Biography of James K. Moffat
Columbiana County, OH Biographies





James K. Moffat, one of the leading citizens of East Liverpool, who is prominently identified with an important business enterprise of Columbiana County, is a native of Pennsylvania. He was born at Brookville, July 18, 1876, and is the son of James and Margaret (Hagen) Moffat.

James Moffat, deceased, was born in Scotland. When a young man he came to the United States and settled at Allegheny, Pa., where he engaged in the plumbing business. Later he lived at Brookville and Etst Liverpool, where he died in October, 1900. He was a Republican and served as deputy sheriff of Columbiana County. His wife, a native of Allegheny County, Pa., resides in East Liverpool. Mr. and Mrs. Moffat had five children: Charles, lives at Knoxville, Pa.; James K., the subject of. this sketch; L. G., lives in East Liverpool; Janet, married Edward Grimm, lives at Beaver, Pa.; and Helen, married Harry Walker, lives in East Liverpool.

James K. Moffat spent his boyhood at Lisbon, Ohio, and was graduated from Lisbon High School in 1895. His first business connection was with the First National Bank of Lisbon and he was later identified with the American Sheet & Tin Plate Company, Wellsville, for 20 years. He resigned his position as chief order clerk Nov. 1, 1924, and became active vice president of the American Paper Products Company, of which he was an organizer.

Mr. Moffat was married in November, 1919, to Miss Florence Bucher, who was born in Beaver County, Pa., the daughter of Washington and Sarah Bucher, both deceased. They have no children.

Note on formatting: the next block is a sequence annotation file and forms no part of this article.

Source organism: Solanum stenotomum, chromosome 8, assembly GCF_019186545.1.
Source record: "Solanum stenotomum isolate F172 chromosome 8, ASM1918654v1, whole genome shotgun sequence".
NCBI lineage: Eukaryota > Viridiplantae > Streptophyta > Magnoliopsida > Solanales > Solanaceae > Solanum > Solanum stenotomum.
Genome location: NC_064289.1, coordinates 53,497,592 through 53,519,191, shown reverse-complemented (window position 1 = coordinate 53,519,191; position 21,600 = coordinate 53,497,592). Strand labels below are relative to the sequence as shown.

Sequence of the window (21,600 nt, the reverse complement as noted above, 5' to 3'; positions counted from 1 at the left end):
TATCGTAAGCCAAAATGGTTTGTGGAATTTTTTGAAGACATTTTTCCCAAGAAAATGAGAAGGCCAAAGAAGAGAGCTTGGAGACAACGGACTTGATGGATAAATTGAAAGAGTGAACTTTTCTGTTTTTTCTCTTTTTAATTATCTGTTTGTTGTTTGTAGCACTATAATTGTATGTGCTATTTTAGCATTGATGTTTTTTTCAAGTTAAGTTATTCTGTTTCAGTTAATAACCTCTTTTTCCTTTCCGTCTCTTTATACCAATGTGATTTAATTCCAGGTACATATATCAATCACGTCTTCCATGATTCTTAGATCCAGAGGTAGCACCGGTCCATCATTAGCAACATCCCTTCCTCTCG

Mr. Moffat is a Republican. Mrs. Moffat is a member of the First Methodist Church.

The American Paper Products Company, of East Liverpool, is one of the most prominent of the many great manufacturing concerns of this section. It was established in January, 1915, with the following officers: R. L. Cawood, president; James K. Moffat, vice president, and B. W. Hunsicker, secretary and treasurer. They are manufacturers of church collection and pay envelopes. The plant occupies a modern three story factory building at Walnut and Third streets and employs approximately 30 people. The entire first floor of their building is occupied by the envelope manufacturing departments, main printing and shipping departments, and machine shops. The second floor contains the general offices, collating department and printing department. The third floor is occupied entirely by their stock and storage rooms. On this floor 80 million envelopes and one million cartons are kept in stock at all times. The most modern machinery and equipment is used, including automatic enevelope machines and printing presses. The envelope machines turn out 200 envelopes per minute, folding, glueing and handing the completed envelope to the operator in packs of 25 each. The automatic printing press feeds itself, dates each envelope differently, prints two colors at the same time, and numbers 52 envelopes alike, and then automatically changes to the next number. Should an envelope prove defective, the machine shuts down automatically.

From:
History of Columbiana County, Ohio
By: Harold B. Barth
Historical Publishing Company
Topeka-Indianapolis 1926


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